She hides like a child
                    But she’s always a woman to me

                    She can lead you to love
                    She can take you or leave you
                    She can ask for the truth
                    But she’ll never believe you
                    And she’ll take what you give her as long as it’s free
                    Yeah, she steals like a thief
                    But she’s always a woman to me

                    Oh, she takes care of herself
                    She can wait if she wants
                    She’s ahead of her time
                    Oh, and she never gives out
                    And she never gives in
                    She just changes her mind

                    She will promise you more
                    Than the Garden of Eden
                    Then she’ll carelessly cut you
                    And laugh while you’re bleedin’
                    But she’ll bring out the best
                    And the worst you can be
                    Blame it all on yourself
                    Cause she’s always a woman to me

                    Oh, she takes care of herself
                    She can wait if she wants
                    She’s ahead of her time
                    Oh, and she never gives out
                    And she never gives in
                    She just changes her mind

                    She is frequently kind
                    And she’s suddenly cruel
                    She can do as she pleases
                    She’s nobody’s fool
                    But she can’t be convicted
                    She’s earned her degree
                    And the most she will do
                    Is throw shadows at you
                    But she’s always a woman to me

                    • Robert Guyton

                      You ought to try putting that to music, Pucky.

                    • Puckish Rogue

                      I dunno, i’m not too happy with it to be fair, its coming off a bit cheesy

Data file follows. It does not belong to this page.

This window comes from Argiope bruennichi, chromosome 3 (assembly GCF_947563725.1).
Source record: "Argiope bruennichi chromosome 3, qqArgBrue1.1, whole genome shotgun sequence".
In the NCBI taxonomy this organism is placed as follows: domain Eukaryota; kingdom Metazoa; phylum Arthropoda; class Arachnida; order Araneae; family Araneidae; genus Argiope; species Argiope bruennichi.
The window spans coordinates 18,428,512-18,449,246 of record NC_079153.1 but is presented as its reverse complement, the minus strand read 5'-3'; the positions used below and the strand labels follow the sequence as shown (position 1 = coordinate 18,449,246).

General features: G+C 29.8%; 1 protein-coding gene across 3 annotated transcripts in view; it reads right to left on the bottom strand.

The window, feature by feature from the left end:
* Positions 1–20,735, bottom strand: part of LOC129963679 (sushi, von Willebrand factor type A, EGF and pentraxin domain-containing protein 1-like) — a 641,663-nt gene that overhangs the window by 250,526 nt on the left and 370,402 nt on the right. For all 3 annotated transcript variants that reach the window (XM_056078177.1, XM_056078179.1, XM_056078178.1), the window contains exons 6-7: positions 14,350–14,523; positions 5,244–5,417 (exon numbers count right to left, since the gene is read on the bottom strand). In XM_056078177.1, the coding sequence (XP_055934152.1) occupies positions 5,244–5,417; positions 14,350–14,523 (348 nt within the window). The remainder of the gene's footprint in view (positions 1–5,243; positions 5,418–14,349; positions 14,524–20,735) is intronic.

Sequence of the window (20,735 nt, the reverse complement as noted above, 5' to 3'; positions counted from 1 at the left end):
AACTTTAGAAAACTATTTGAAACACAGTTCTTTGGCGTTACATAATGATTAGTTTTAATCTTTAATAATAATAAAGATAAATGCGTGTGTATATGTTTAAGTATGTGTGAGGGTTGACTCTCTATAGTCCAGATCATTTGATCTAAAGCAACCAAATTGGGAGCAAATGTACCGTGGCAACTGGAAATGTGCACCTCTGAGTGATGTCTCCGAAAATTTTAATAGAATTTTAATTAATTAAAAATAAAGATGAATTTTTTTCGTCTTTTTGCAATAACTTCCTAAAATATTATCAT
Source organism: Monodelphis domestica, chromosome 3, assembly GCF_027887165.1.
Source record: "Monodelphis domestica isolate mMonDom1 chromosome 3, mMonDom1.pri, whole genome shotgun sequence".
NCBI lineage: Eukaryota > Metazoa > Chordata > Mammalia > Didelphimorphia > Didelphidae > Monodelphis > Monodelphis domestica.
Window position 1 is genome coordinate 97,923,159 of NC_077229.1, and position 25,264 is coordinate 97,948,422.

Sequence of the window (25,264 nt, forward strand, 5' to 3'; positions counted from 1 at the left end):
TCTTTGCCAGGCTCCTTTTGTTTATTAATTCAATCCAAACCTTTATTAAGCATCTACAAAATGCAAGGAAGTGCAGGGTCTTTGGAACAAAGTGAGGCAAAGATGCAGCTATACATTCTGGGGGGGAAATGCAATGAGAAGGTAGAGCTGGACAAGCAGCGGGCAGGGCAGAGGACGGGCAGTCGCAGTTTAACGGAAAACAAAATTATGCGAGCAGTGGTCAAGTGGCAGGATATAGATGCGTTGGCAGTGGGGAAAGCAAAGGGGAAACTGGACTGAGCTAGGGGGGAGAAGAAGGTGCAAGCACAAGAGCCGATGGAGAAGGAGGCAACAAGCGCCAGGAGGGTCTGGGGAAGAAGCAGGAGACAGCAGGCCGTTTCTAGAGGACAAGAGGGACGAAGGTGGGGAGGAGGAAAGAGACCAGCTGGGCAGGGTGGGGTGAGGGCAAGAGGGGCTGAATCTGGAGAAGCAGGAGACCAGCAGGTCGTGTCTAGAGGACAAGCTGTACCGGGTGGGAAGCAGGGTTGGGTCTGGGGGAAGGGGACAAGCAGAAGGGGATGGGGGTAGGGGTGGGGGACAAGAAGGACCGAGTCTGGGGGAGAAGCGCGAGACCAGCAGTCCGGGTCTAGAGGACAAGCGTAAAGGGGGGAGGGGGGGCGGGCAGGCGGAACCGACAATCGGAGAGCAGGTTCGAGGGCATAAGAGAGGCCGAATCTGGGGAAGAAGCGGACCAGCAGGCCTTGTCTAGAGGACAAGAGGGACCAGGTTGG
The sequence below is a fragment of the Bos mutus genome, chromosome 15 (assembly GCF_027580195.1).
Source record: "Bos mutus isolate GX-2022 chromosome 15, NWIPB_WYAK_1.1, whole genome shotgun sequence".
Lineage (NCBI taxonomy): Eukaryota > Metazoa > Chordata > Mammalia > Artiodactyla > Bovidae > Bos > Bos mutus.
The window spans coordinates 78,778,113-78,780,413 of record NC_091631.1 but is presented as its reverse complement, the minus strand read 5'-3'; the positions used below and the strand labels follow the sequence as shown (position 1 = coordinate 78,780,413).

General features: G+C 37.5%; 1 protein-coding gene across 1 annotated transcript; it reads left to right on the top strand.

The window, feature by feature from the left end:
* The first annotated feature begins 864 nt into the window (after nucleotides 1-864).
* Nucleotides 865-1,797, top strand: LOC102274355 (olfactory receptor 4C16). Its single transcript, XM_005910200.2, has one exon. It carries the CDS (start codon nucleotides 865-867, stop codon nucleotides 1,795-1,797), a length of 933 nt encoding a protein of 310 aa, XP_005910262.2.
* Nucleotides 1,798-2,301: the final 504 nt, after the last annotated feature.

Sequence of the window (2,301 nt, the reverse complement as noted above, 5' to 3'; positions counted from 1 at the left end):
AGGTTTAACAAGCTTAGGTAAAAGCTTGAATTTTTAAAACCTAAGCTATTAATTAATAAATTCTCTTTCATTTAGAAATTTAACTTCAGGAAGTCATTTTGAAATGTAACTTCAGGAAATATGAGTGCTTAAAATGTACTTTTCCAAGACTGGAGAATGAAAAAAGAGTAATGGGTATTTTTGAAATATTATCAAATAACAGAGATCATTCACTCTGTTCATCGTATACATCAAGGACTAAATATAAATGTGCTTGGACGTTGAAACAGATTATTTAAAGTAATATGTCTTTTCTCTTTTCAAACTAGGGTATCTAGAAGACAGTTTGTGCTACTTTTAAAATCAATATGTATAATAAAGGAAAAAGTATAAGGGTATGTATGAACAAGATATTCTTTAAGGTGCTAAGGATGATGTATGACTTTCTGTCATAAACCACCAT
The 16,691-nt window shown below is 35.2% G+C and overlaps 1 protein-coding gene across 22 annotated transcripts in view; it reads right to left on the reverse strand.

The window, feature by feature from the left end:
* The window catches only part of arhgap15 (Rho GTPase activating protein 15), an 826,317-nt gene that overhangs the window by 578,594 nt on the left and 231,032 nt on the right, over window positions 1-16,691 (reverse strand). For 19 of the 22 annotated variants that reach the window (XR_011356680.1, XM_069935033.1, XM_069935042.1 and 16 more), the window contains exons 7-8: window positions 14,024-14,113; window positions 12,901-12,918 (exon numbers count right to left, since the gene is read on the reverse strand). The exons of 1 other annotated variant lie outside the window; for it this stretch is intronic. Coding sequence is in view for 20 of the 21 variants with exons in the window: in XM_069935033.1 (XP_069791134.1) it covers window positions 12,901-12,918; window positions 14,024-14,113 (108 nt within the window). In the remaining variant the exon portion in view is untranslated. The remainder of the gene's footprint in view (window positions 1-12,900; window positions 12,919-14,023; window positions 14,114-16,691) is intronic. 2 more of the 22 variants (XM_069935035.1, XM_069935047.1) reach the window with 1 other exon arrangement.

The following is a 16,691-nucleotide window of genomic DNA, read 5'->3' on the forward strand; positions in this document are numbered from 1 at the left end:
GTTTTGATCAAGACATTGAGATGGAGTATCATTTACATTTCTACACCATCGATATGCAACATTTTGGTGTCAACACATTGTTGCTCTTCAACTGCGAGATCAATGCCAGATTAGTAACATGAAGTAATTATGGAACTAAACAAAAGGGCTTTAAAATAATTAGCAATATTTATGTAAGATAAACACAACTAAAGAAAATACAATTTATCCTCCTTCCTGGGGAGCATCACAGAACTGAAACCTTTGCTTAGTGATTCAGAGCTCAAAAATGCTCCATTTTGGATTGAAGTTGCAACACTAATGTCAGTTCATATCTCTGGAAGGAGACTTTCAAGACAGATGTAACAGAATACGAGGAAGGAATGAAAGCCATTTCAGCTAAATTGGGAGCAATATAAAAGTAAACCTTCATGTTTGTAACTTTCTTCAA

• Robert Guyton

                      Plus a bit short; perhaps if you applied yourself to the task, rather than dithering over it, you could come up with something a bit gruntier .

                    • Robert Guyton

                      I looked online, Pucky and found some of your earlier “I love Judith” works. This one intrigues:

                      A suspicion, a doubt, a jealousy
                      grew in my mind,
                      which turned the hairs on my head to filthy snakes
                      as though my thoughts
                      hissed and spat on my scalp.

                      My bride’s breath soured, stank
                      in the grey bags of my lungs.
                      I’m foul mouthed now, foul tongued,
                      yellow fanged.
                      There are bullet tears in my eyes.
                      Are you terrified?

                      Be terrified.
                      It’s you I love,
                      perfect man, Greek God, my own;
                      but I know you’ll go, betray me, stray
                      from home.
                      So better by for me if you were stone.

                      I glanced at a buzzing bee,
                      a dull grey pebbly fell
                      to the ground.
                      I glanced at a singing bird,
                      a handful of dusty gravel
                      spattered down

                      I looked at a ginger cat,
                      a housebrick
                      shattered a bowl of milk.
                      I looked at a snuffling pig,
                      a boulder rolled
                      in a heap of shit.

                      I stared in the mirror.
                      Love gone bad
                      showed me a Gorgon.
                      I stared at a dragon.
                      Fire spewed
                      from the mouth of a mountain.

                      And here you come
                      with a shield for a heart
                      and a sword for a tongue
                      and your girls, your girls.
                      Wasn’t I beautiful
                      Wasn’t I fragrant and young?

                      Look at me now.

                    • Gabby

                      I’m disappointed pluckers, I expected more eyebrow related rhapsodising.

                    • Ad

                      Omg Billy Joel!

                    • Puckish Rogue

                      Thats pretty damn good

                    • Robert Guyton


                      Puckish Rogue – Early Works

                    • Red Blooded One

                      Sounds a little Joel-esk, hope you paid the royalties.

                    • Puckish Rogue